Engaging your Board of Directors in fundraising is a nearly universal challenge faced by fundraising staff. Plenty of articles suggest what board members should be doing when it comes to fundraising. (Here’s a good one from The Giving Institute.)
But how do you get these important volunteers to actually do this stuff? The key is to start with the basics and build from there. Here are 3 simple steps you can take today to help your board become more engaged fundraisers.
1. Teach them what to say.
It’s not enough simply to tell your board to go out into the community and advocate for your organization. They need talking points! Your board is not writing and talking about your mission everyday the way you are—they need the words.
Start by giving them a short (2-4 sentence) blurb about your organization’s mission and work. Then, at a board meeting have them practice saying these sentences in their own words (board members can role play with each other).
Another easy way to get them comfortable talking about your organization is to have them answer the question, “How did you first get involved with our nonprofit?” This question teases out a unique and personal story from each board member. Their passion for the work of your organization will come through in the telling, and (ideally) will help to engage others.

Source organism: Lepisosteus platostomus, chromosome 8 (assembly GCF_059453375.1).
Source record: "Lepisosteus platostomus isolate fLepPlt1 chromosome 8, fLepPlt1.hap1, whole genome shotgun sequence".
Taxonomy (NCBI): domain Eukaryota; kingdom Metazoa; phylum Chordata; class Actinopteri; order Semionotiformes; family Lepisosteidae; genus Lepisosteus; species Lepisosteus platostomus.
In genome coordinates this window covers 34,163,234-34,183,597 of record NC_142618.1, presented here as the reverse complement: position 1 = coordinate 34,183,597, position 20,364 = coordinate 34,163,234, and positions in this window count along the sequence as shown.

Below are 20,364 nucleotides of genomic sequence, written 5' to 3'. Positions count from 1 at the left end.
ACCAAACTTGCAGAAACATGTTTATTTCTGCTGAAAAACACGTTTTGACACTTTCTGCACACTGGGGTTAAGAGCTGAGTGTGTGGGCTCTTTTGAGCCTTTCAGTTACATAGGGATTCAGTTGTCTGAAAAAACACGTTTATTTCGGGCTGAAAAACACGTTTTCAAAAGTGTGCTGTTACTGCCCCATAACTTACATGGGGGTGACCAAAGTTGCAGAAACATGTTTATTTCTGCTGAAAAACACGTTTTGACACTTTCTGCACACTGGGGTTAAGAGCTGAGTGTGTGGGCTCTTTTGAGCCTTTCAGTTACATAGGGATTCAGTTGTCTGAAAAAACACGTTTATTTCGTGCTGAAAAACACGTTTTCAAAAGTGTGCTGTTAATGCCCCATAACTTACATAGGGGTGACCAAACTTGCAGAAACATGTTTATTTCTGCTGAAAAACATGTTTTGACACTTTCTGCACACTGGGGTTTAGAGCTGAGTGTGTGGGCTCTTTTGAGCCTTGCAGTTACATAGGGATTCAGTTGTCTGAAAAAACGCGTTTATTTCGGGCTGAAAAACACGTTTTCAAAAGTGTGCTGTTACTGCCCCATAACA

2. Give them easy “assignments.”
Board members who are nervous about fundraising are likely picturing themselves asking a friend for a large sum of money for your organization. YOU know that only 10% of fundraising is the actual ‘ask’ for money, but they don’t.
Help engage your board in the other 90% of fundraising work by giving them meaningful, rewarding, and easy (!) assignments. For example, ask your board members to make thank you calls. And be sure to give them a script so they know exactly what to say.
Another idea is to ask board members to connect with donors or prospects at your next event. This is a dual-benefit assignment: 1) your board members will be purposeful and engaged, and 2) your donors and prospects will likely feel honored that a member of your board made the effort to talk with them. As a bonus, YOU won’t feel as frazzled trying to connect with every single donor at the event!
Note: When assigning thank you calls, start with 1-2 calls at most. Your board will be more likely to engage in the task if they don’t have a long list to complete. Ditto for connecting with donors at an event: 1-2 max donors per board member per event.
3. Recognize everything they do that’s good.
We all feel good when we are recognized for a job well done. Many of us are likely to continue the behavior that elicited the positive response. Leadership guru Kevin Eikenberry cites data showing that positive reinforcement improves performance.
Recognize your board members for the fundraising tasks they are currently doing and they’ll feel encouraged to do even more! One development director with whom I recently worked recognized her board members with ‘Kudos’ at every board meeting. All efforts were acknowledged, e.g., bringing a friend on a tour of the facility, buying tickets or a table to an event, making thank you calls, etc.
What “assignments” work well with your Board of Directors? What doesn’t work well?
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